Keylee Jones and the Web Design Scam

Back in March, we received a contact form submission with a simple request: Could you help my company design a new website? Of course we can, that’s what we do! So, naturally I respond, first by email, then by phone a few days later after not getting an email response. No answer and no voicemail. Eventually after a couple of unanswered follow-up emails I chalked it up as an unfortunate missed opportunity. Then, in May, I get the following email:

Thanks for getting back to me.

I just open a new Thailand restaurant in Houston Texas, which I now run and I need a website for my business to grow. I need you to go through this example link site but I need something more perfect than this if possible.

I will like you to get back to me with an estimate. The estimate should include hosting and I want you to understand that I want the same page as the benchmark website. I only want it in English language, you will be responsible for updating the site quarterly or yearly.

The site should be up and running before early July. I want a shopping cart in my reservation page, also I don’t have a domain name yet and I will prefer: AETONRESTAURANT.COM.

My budget is $3500-$9000 for the web design. I have a private project consultant, she has the text content and the logos for the site with the image artwork, so please go ahead and check the example site.

Kindly get back to me with:

(1) A price estimate/quote based on the above information :
(2) your cell phone number:


Keylee Jones

Amazing, right? Not really. In hindsight, there are a few red flags that stand out in this email, but at the time, I glossed right over them. After all, even though we are in Pennsylvania, it’s not unusual for us to receive inquiries from other parts of the country, or even the world. So, we proceeded to waste time on a proposal. After sending it to “Keylee,” they responded with this:

Sounds good !

After reviewing the price quote, I think we should continue with the next step since we already have a deadline to meet. This email also confirms my readiness to approve your Quote and also to proceed further.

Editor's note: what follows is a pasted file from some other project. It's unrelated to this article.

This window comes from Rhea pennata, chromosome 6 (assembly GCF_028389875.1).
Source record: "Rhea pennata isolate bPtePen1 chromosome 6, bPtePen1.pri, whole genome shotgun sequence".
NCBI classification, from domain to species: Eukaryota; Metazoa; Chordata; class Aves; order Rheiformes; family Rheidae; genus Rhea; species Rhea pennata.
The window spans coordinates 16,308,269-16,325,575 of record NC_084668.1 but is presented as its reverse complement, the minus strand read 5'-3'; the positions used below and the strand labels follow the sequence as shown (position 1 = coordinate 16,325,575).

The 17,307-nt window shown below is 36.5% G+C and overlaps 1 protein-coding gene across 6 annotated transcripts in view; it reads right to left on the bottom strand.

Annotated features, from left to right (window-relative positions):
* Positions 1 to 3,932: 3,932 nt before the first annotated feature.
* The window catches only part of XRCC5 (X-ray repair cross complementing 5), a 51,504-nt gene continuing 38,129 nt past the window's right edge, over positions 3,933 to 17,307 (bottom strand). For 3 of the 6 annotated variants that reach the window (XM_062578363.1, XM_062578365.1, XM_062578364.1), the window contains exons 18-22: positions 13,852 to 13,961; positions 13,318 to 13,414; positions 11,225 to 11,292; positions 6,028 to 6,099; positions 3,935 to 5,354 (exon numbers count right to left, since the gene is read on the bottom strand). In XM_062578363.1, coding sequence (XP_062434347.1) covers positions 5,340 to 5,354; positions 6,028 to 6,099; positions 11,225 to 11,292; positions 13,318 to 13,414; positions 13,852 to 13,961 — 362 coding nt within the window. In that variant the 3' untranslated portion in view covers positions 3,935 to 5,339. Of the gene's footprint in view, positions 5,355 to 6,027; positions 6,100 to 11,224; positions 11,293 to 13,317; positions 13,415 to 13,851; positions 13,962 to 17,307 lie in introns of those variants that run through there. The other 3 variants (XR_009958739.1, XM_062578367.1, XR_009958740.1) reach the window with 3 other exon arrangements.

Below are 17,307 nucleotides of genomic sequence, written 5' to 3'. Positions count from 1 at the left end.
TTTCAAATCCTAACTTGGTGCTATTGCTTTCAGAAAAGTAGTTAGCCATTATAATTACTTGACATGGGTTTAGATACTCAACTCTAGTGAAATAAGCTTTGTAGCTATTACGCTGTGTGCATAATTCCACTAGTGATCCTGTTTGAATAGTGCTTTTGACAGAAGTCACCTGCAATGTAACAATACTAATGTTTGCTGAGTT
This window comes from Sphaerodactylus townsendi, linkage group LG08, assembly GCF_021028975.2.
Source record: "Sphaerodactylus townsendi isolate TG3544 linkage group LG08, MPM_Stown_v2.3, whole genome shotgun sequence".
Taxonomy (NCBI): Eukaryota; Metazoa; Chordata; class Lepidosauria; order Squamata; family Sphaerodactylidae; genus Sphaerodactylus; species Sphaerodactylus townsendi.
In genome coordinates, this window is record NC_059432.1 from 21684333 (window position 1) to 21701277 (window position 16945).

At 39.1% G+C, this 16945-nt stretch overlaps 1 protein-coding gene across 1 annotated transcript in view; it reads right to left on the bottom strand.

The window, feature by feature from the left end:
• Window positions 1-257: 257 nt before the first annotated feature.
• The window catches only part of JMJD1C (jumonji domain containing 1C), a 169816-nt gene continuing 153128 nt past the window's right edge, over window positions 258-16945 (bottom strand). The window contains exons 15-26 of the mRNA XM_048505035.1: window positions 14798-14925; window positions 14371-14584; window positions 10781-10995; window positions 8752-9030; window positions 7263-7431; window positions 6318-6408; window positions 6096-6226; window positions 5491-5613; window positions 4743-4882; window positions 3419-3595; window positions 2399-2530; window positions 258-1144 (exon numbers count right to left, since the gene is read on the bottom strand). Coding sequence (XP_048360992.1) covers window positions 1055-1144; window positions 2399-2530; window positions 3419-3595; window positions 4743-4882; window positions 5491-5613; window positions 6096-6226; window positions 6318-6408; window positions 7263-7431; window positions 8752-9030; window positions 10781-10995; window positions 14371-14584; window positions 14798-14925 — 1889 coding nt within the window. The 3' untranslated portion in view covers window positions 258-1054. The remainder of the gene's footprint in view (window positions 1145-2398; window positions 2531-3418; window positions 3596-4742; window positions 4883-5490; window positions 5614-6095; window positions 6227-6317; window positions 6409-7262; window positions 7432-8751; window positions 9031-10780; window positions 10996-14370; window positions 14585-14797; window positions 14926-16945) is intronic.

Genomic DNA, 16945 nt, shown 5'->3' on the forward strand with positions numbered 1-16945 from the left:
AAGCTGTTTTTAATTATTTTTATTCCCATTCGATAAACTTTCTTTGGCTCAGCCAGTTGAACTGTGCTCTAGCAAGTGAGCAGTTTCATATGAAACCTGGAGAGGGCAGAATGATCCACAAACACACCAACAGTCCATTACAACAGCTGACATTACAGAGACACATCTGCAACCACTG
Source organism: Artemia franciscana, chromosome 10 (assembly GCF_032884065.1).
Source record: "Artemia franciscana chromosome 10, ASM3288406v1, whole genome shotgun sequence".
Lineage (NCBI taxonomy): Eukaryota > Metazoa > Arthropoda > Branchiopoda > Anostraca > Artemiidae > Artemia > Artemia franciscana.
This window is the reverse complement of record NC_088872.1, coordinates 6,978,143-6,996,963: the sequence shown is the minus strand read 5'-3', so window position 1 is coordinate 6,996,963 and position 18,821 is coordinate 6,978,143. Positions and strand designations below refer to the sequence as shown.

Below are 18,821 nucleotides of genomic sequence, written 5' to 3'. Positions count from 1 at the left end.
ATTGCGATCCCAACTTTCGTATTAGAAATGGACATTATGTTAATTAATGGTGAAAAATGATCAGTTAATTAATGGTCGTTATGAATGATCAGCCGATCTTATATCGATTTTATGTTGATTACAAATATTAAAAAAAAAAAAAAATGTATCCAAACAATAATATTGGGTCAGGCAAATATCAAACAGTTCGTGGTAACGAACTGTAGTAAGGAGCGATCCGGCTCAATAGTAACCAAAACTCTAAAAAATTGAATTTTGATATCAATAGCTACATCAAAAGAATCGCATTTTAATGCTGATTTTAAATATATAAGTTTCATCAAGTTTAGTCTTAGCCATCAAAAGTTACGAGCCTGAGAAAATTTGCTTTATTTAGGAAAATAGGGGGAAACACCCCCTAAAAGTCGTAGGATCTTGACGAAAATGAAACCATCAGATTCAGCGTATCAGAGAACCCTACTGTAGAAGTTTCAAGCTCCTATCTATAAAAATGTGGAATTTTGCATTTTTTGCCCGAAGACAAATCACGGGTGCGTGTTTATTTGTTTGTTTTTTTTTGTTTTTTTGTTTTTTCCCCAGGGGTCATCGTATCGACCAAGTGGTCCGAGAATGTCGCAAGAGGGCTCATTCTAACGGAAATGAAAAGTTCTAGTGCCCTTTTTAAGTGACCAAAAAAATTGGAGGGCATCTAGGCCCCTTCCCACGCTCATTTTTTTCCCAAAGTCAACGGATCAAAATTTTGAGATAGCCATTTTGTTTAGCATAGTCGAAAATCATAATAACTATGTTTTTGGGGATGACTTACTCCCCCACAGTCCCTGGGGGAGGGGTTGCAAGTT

Please give me your payment information so that I can issue your deposit payment in the form of a check payment mailed and addressed to your US based individual/company/entity or your partner since that is my only available payment method right now.

1. Full name on check:
2. US Mailing address with Apt/Rm # if needed (No PO Box):
3. Your direct cell phone number :
4. 90% deposit amount due(I can pay in full also):

As informed earlier, the consultant has the necessary content (all) for the design and will be in touch as soon as there is a payment/contract agreement.

I could have called but I am unfortunately in Asia right now and won’t be available for calls until I get back to the states. Email should do justice and would always try to reply to email fast.

Please let me know if there is any paperwork to sign and you can send it so that I can sign it electronically.

Best Regards

After reading through the above, it was obviously a scam (more on why in a bit), but I wanted to gather more information. After some back-and-forth they responded with:

Good Morning Chris,

I just received an early update from my bank that the payment of $7500 is already on its way to the given address via courier. The Project consultant funds for content/scripts/logo (about 3500) were added along with your initial deposit of $4000